October 24, 2017 10:48 PM
Two pharmacists in Minnesota have been disciplined by the State Board of Pharmacy for illegally accessing the private medical records of Prince.
The data is collected and stored by the Prescription Monitoring Program. A pharmacist operating out of Paynesville tapped into Prince's medical information in April 2016. The pharmacist, Lee Landsteiner, admitted he had no legitimate reason.
The Board of Pharmacy fined Landsteiner $1,000 and issued a letter of reprimand
A few months later, a pharmacist in Edina, Rachel Konz, accessed the PMP records of a patient she wasn't treating, also in violation of state law.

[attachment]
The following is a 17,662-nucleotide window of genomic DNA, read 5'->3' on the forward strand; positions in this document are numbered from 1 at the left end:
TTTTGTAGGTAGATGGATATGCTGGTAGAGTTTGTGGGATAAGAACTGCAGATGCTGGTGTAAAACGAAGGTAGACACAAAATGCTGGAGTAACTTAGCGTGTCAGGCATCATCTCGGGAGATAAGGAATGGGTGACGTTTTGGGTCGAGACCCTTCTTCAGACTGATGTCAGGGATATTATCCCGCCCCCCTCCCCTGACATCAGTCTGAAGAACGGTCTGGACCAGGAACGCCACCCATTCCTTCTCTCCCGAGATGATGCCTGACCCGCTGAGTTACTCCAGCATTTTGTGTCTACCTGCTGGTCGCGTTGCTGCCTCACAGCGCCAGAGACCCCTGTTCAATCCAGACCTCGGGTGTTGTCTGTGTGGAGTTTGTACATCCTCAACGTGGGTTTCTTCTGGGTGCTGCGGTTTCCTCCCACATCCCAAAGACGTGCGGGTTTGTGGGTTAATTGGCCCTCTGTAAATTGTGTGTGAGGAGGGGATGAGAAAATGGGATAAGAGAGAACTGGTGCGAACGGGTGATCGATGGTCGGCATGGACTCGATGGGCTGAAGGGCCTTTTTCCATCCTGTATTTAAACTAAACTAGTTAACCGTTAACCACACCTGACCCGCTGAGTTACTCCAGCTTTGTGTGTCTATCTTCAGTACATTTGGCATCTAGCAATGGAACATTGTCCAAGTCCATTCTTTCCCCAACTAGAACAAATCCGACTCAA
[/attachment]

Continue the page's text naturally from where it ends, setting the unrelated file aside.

Cody Wiberg, head of the Board of Pharmacy, said pharmacists may only look at data of their current patients.
Konz signed a letter of reprimand and acknowledged she snooped into a deceased person's file. Konz was fined by the state board and fired by her employer.
Wiberg said out of a handful of allegations, Landsteiner and Konz were the only two claims substantiated by the state. The state uses the database to monitor Minnesotans who hold opioid prescriptions, which is an estimated 6 million a year.
The State Board of Pharmacy has a team of investigators assigned to make sure nobody is snooping on the information. They can track when and where, specifically, the query came from.
Also, in July, state law changed making it mandatory for all 40,000 prescribers in Minnesota to sign-up for the prescription monitoring program.
Updated: October 24, 2017 10:48 PM
Created: October 24, 2017 09:37 PM
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